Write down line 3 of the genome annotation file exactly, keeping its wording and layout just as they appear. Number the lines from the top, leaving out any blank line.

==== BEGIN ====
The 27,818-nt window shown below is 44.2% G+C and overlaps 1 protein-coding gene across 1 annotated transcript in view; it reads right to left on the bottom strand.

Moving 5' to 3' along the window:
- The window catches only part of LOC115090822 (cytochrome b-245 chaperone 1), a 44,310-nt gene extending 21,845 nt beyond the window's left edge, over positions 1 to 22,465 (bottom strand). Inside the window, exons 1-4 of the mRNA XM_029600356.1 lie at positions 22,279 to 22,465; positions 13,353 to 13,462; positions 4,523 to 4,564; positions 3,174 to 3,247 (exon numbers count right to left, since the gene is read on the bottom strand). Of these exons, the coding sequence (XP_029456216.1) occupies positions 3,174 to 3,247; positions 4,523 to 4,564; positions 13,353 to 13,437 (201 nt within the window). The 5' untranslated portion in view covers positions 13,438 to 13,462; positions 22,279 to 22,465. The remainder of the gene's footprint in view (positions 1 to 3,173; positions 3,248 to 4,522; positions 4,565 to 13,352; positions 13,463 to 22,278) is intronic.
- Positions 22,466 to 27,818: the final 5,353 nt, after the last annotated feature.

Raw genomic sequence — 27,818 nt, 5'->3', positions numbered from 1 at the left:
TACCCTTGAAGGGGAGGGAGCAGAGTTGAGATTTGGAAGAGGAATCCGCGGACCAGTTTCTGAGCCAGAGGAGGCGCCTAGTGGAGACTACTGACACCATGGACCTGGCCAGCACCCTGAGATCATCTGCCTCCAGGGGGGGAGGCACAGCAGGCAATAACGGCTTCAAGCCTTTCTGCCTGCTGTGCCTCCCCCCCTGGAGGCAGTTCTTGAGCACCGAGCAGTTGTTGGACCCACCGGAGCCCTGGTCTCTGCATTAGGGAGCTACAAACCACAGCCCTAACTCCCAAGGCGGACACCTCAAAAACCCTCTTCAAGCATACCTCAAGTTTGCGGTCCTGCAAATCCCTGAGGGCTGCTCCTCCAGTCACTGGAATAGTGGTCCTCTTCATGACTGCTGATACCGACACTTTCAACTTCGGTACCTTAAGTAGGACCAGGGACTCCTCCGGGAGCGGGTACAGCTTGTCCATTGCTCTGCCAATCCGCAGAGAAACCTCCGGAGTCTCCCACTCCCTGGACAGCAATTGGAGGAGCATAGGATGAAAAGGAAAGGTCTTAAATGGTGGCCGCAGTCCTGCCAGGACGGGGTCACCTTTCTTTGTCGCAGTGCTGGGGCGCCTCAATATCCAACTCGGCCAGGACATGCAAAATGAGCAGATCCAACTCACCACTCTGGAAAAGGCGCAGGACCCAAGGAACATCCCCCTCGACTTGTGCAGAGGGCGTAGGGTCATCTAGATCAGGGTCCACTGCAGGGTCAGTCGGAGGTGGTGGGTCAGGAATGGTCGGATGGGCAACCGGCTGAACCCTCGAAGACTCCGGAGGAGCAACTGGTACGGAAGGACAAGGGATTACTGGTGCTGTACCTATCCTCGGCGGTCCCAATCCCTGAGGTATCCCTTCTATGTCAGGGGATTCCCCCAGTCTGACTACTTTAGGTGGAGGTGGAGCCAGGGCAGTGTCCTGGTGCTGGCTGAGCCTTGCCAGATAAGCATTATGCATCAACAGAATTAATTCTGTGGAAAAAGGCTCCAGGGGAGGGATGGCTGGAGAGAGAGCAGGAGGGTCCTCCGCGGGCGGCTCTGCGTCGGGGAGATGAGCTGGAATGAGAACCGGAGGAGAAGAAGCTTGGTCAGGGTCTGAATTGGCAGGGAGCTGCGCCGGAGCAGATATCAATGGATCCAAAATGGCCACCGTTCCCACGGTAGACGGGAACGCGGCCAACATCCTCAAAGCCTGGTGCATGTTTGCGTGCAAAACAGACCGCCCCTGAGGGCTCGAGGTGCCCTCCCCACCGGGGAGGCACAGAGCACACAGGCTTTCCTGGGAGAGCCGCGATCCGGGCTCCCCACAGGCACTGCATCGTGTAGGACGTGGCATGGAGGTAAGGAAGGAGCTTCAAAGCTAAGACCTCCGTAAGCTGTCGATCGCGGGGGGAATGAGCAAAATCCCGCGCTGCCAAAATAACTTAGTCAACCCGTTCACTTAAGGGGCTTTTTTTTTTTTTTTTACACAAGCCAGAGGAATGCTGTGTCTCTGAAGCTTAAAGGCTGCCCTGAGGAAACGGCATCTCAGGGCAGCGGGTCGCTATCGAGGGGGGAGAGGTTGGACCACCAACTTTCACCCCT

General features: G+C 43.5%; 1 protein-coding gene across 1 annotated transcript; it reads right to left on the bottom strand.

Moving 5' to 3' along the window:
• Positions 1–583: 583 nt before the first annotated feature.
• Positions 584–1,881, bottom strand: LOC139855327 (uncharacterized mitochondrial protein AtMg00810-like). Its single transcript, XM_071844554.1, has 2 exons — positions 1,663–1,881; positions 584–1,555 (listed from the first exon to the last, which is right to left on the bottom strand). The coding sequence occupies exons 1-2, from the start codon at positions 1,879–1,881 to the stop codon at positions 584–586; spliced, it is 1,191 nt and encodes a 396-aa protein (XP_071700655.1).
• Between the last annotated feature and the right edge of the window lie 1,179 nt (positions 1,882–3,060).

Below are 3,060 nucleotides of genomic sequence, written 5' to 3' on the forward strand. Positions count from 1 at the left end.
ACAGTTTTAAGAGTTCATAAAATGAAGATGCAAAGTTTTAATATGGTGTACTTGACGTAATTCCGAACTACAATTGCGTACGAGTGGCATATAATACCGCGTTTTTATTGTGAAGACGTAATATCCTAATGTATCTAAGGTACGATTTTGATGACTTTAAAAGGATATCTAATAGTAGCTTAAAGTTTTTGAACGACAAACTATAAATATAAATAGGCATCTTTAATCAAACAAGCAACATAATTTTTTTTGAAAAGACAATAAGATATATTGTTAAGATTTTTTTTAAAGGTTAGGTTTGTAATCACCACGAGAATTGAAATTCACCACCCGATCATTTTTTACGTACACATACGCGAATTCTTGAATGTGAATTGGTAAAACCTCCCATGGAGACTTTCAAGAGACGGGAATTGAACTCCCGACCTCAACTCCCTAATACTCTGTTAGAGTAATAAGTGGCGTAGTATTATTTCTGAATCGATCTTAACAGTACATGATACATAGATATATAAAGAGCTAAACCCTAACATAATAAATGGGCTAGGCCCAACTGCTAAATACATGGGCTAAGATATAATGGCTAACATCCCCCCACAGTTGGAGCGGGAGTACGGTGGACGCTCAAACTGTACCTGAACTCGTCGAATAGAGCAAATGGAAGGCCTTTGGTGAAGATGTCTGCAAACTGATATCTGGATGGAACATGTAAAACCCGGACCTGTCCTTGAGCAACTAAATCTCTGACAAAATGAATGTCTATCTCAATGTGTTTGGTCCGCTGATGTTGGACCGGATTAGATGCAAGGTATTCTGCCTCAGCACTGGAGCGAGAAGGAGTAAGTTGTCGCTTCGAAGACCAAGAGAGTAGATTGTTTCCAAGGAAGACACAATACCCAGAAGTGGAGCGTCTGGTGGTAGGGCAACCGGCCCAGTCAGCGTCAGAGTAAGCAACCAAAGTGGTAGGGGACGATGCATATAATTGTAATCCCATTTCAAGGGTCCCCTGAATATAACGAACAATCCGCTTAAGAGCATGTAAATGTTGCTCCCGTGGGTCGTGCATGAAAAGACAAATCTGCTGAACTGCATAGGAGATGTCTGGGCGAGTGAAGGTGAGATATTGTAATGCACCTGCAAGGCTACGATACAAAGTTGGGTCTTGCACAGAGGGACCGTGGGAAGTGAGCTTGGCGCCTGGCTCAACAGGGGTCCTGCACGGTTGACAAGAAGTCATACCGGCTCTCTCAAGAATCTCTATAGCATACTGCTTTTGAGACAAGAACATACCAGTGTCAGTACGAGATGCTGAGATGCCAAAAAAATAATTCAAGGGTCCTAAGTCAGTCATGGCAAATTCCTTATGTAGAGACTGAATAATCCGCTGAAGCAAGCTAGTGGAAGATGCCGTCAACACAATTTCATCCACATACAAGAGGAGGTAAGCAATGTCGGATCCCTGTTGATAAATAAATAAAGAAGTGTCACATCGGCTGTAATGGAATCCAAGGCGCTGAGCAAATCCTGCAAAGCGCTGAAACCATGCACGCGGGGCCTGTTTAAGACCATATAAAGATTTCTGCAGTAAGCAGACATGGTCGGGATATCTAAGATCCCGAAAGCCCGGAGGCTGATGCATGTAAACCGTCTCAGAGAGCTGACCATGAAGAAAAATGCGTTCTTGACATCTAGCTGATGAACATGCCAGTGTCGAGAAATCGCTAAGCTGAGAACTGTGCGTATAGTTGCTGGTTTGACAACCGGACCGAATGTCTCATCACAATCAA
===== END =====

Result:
- The window catches only part of LOC115090822 (cytochrome b-245 chaperone 1), a 44,310-nt gene extending 21,845 nt beyond the window's left edge, over positions 1 to 22,465 (bottom strand). Inside the window, exons 1-4 of the mRNA XM_029600356.1 lie at positions 22,279 to 22,465; positions 13,353 to 13,462; positions 4,523 to 4,564; positions 3,174 to 3,247 (exon numbers count right to left, since the gene is read on the bottom strand). Of these exons, the coding sequence (XP_029456216.1) occupies positions 3,174 to 3,247; positions 4,523 to 4,564; positions 13,353 to 13,437 (201 nt within the window). The 5' untranslated portion in view covers positions 13,438 to 13,462; positions 22,279 to 22,465. The remainder of the gene's footprint in view (positions 1 to 3,173; positions 3,248 to 4,522; positions 4,565 to 13,352; positions 13,463 to 22,278) is intronic.